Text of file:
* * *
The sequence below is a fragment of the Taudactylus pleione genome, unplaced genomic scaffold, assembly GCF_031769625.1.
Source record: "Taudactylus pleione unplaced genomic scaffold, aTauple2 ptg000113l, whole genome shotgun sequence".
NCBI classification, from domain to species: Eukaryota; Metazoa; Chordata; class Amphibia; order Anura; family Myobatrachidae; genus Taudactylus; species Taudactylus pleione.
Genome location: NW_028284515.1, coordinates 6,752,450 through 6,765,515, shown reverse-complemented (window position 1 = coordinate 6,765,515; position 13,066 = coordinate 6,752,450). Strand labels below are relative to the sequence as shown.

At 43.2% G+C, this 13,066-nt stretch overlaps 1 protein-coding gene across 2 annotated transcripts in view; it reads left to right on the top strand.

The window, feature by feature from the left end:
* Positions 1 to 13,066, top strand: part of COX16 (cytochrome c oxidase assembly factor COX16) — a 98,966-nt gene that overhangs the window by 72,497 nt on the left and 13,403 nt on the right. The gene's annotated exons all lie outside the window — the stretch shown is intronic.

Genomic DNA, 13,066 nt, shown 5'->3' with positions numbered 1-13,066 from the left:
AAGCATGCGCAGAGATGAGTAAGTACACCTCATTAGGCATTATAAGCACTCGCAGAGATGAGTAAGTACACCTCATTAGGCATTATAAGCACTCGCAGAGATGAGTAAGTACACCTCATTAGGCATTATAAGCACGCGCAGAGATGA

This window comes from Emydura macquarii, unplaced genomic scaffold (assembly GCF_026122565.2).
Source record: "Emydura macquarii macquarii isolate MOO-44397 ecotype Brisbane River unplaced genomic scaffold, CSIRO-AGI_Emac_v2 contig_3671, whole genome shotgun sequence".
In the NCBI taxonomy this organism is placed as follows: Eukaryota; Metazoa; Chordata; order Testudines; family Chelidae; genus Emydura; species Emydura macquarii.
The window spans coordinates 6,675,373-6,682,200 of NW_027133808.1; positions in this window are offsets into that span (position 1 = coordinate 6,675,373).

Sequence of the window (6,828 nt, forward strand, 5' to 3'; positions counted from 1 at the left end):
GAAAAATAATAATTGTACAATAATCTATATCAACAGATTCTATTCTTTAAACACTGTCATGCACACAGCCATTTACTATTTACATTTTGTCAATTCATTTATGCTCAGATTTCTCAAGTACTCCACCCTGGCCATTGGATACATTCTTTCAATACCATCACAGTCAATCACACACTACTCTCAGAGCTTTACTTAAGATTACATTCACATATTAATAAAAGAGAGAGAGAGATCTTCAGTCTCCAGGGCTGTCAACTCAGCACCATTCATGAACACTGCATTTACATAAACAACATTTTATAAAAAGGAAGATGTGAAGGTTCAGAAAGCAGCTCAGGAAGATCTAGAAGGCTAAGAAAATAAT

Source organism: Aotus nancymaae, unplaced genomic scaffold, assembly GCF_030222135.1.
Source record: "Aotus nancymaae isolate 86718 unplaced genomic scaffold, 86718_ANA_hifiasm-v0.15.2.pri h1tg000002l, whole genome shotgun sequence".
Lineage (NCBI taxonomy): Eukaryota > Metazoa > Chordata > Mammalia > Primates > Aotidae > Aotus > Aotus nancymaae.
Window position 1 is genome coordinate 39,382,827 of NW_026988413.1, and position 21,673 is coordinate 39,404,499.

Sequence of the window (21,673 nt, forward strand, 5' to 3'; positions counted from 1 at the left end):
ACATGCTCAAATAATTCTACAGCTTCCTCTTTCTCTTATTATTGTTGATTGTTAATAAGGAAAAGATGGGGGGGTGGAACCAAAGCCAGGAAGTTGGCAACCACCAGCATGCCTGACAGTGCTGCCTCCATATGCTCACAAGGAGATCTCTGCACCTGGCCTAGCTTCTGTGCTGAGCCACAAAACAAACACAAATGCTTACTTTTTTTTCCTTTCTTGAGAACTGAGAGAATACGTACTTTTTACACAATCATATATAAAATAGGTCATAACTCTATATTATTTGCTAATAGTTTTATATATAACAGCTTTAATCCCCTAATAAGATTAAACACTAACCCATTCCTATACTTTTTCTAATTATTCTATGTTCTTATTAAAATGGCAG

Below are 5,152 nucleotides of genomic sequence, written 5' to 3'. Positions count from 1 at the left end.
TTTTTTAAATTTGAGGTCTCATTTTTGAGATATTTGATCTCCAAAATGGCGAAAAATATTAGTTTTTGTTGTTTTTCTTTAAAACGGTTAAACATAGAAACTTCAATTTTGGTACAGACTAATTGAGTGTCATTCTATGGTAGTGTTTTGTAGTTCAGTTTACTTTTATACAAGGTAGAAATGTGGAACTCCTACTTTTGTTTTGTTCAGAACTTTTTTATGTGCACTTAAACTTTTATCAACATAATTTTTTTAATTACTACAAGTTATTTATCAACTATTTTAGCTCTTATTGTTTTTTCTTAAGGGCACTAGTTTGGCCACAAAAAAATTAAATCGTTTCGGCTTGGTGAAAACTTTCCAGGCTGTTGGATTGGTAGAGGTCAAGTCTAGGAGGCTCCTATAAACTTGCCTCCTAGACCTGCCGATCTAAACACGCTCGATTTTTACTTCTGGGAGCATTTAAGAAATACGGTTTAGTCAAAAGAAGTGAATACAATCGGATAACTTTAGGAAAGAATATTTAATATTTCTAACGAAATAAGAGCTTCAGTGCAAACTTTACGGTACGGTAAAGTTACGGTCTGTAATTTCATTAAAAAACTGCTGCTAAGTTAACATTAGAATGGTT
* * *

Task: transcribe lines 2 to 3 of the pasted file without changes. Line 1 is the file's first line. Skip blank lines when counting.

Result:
Source record: "Taudactylus pleione unplaced genomic scaffold, aTauple2 ptg000113l, whole genome shotgun sequence".
NCBI classification, from domain to species: Eukaryota; Metazoa; Chordata; class Amphibia; order Anura; family Myobatrachidae; genus Taudactylus; species Taudactylus pleione.